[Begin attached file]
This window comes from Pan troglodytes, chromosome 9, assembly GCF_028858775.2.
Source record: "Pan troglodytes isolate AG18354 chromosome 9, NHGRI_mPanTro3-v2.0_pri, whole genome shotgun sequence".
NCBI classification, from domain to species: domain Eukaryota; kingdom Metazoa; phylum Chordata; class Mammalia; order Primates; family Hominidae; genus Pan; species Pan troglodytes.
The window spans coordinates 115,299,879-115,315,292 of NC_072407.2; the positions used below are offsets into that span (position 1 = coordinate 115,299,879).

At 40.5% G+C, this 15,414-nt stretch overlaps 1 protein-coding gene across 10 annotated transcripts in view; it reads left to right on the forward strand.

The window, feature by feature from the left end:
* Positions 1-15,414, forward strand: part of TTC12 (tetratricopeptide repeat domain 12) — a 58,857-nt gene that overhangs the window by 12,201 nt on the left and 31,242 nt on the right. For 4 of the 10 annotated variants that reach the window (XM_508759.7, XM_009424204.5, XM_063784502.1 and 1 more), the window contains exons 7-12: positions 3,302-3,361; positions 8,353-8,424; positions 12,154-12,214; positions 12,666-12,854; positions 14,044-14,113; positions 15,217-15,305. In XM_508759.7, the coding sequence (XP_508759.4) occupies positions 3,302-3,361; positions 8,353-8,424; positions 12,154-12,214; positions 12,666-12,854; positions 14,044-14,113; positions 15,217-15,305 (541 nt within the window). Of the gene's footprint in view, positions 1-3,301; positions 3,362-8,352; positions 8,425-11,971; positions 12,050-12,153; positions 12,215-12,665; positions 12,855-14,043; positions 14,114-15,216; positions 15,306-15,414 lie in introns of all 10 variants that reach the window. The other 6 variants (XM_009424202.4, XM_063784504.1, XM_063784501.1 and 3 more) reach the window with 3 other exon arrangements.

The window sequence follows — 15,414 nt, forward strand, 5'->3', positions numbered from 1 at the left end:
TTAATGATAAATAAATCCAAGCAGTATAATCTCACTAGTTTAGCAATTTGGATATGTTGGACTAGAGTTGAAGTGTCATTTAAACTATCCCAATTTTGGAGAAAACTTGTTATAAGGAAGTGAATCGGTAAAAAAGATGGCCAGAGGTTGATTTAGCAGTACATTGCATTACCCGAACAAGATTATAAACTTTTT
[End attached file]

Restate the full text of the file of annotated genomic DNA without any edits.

This window comes from Pan troglodytes, chromosome 9, assembly GCF_028858775.2.
Source record: "Pan troglodytes isolate AG18354 chromosome 9, NHGRI_mPanTro3-v2.0_pri, whole genome shotgun sequence".
NCBI classification, from domain to species: domain Eukaryota; kingdom Metazoa; phylum Chordata; class Mammalia; order Primates; family Hominidae; genus Pan; species Pan troglodytes.
The window spans coordinates 115,299,879-115,315,292 of NC_072407.2; the positions used below are offsets into that span (position 1 = coordinate 115,299,879).

At 40.5% G+C, this 15,414-nt stretch overlaps 1 protein-coding gene across 10 annotated transcripts in view; it reads left to right on the forward strand.

The window, feature by feature from the left end:
* Positions 1-15,414, forward strand: part of TTC12 (tetratricopeptide repeat domain 12) — a 58,857-nt gene that overhangs the window by 12,201 nt on the left and 31,242 nt on the right. For 4 of the 10 annotated variants that reach the window (XM_508759.7, XM_009424204.5, XM_063784502.1 and 1 more), the window contains exons 7-12: positions 3,302-3,361; positions 8,353-8,424; positions 12,154-12,214; positions 12,666-12,854; positions 14,044-14,113; positions 15,217-15,305. In XM_508759.7, the coding sequence (XP_508759.4) occupies positions 3,302-3,361; positions 8,353-8,424; positions 12,154-12,214; positions 12,666-12,854; positions 14,044-14,113; positions 15,217-15,305 (541 nt within the window). Of the gene's footprint in view, positions 1-3,301; positions 3,362-8,352; positions 8,425-11,971; positions 12,050-12,153; positions 12,215-12,665; positions 12,855-14,043; positions 14,114-15,216; positions 15,306-15,414 lie in introns of all 10 variants that reach the window. The other 6 variants (XM_009424202.4, XM_063784504.1, XM_063784501.1 and 3 more) reach the window with 3 other exon arrangements.

The window sequence follows — 15,414 nt, forward strand, 5'->3', positions numbered from 1 at the left end:
TTAATGATAAATAAATCCAAGCAGTATAATCTCACTAGTTTAGCAATTTGGATATGTTGGACTAGAGTTGAAGTGTCATTTAAACTATCCCAATTTTGGAGAAAACTTGTTATAAGGAAGTGAATCGGTAAAAAAGATGGCCAGAGGTTGATTTAGCAGTACATTGCATTACCCGAACAAGATTATAAACTTTTT